State Child Support Savings Initiatives

Thursday, January 29, 2015

With a downgraded bond rating, a state budget headed for a nosedive, and dismal analysis of the state’s safety-net programs, anti-poverty advocates have plenty to worry about. Perhaps that’s why we are particularly cheered by the Kansas Department of Children and Families’ (DCF) Child Support Savings Initiative (CSSI). The CSSI provides significant financial incentive—using the lever of forgiveness of state-owed child support arrears—to encourage non-custodial parents to make deposits into their children’s college savings accounts. Over the past year, we have helped state officials understand asset effects in education, bolster their rationale for supporting children’s savings, and, then, share this knowledge with their peers in child support programs around the country, including on a recent webinar for the Region V Fatherhood Initiative. It’s a model with potential to scale and could represent an important funding source for Children’s Savings Accounts for some families.

State-owed arrears are notoriously difficult to collect. To encourage states to adopt innovative approaches to arrears reduction, federal policy allows debt reduction agreements, and many states have given their child support enforcement agencies broad authority to experiment. While other states attempt to address non-custodial parents’ financial security, Kansas’ CSSI is the first to actually make deposits into children’s accounts and to explicitly use child support enforcement to foster educational asset building. Given the considerable evidence that having even a small amount of savings can greatly improve a poor child’s educational outcomes, Kansas’ approach may be especially promising. Our research at the Assets and Education Initiative (AEDI) reveals that having just $500 in college savings can make a low-income child more than six times more likely to graduate from college than without a college savings account. These outcomes result from cultivation of increased educational expectations, which serve to set children on a college-bound path. These effects may be particularly powerful for children in the Child Support Enforcement system, who often face multiple layers of disadvantage, including family dissolution, frequent mobility, low incomes, and asset poverty. While uptake has been slow so far, those who have opened accounts are saving and balances are growing.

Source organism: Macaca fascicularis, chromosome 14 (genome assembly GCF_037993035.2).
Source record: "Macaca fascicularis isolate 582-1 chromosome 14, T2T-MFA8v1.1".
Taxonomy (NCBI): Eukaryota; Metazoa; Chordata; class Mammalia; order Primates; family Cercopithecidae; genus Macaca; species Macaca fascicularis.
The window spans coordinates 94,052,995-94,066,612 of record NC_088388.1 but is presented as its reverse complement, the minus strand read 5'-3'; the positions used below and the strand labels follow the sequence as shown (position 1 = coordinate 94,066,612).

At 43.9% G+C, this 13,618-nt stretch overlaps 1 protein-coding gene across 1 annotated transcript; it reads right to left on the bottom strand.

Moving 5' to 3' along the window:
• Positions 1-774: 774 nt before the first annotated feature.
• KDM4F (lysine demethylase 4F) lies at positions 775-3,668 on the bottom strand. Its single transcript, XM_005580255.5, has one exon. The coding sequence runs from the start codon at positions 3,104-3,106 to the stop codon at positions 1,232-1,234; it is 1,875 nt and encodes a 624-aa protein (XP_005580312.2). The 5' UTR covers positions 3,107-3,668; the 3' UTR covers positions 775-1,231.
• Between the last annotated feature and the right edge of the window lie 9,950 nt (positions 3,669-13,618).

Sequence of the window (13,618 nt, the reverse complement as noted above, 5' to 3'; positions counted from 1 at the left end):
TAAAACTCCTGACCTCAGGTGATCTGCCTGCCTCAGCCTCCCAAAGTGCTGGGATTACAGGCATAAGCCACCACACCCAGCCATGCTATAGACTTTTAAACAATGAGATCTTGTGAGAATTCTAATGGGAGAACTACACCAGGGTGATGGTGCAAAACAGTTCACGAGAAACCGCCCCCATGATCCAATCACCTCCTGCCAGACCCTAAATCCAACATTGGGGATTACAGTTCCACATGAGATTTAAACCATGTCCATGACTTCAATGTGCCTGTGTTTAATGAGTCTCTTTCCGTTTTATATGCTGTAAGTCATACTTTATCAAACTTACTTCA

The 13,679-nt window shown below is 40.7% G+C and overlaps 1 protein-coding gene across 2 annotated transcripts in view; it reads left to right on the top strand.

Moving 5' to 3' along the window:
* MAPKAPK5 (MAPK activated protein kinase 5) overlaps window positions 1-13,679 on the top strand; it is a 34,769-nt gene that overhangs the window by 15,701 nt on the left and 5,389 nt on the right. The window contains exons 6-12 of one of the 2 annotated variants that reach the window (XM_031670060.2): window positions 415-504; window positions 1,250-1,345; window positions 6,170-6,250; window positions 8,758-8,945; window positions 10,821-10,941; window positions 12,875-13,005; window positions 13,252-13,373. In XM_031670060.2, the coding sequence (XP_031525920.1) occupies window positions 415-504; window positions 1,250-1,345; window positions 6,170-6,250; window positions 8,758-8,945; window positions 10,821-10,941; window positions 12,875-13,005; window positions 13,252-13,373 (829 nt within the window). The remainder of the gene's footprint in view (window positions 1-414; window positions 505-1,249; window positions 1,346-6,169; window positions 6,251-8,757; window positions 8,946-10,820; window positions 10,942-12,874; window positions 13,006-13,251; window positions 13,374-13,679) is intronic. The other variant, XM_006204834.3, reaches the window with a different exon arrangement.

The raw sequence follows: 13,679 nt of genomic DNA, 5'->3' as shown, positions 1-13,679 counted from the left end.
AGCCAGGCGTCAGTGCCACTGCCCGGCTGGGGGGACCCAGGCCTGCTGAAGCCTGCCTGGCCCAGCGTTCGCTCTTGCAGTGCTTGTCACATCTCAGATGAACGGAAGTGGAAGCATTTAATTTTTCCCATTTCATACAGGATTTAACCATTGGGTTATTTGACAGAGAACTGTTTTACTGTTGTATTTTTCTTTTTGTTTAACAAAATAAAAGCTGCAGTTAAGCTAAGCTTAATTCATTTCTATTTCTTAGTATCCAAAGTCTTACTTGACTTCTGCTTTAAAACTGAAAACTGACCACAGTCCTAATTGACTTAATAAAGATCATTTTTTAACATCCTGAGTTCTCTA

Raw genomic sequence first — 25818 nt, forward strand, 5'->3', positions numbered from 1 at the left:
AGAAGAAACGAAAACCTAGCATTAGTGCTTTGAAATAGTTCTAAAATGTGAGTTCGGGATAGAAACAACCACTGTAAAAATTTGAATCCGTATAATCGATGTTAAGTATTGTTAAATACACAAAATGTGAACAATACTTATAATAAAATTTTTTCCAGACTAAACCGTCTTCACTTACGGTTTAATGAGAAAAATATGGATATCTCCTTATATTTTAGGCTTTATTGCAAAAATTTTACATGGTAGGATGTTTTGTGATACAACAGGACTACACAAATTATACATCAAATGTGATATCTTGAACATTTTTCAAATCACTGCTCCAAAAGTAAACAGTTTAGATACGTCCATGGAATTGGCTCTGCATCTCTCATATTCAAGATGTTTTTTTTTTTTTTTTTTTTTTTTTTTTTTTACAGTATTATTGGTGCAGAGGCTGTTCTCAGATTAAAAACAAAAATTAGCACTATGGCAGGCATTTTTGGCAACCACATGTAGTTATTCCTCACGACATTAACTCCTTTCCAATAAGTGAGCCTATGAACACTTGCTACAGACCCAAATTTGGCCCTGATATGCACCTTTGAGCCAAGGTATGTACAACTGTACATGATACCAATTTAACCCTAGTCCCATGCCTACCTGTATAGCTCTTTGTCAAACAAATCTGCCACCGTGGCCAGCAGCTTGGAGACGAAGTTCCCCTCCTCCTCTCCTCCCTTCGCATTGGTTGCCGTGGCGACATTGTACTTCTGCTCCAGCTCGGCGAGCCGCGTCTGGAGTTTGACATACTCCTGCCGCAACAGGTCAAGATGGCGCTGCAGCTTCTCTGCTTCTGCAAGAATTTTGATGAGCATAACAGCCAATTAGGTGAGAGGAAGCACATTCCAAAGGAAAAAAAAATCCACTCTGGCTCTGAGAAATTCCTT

In Kansas’ CSSI, a non-custodial parent can have $2 in state-owed child support arrears written off for every $1 deposited into a child’s new 529 account. Soon, Kansas hopes to expand the CSSI to include non-custodial parents who also owe arrears to custodial parents, using philanthropic dollars to hold families harmless. DCF is also working to address some of the aspects of the 529 system that are not perfectly suited to this children’s savings intervention, including the delivery of account statements to non-custodial parents and the state, instead of to the child, and the complexity of the investment vehicle.

No one intervention—even one as potent as early assets—can single-handedly overcome accumulated disadvantage. Still, the Child Support Savings Initiative is a promising bright spot, delivering transformative assets to disadvantaged children through innovative deployment of existing policy tools.

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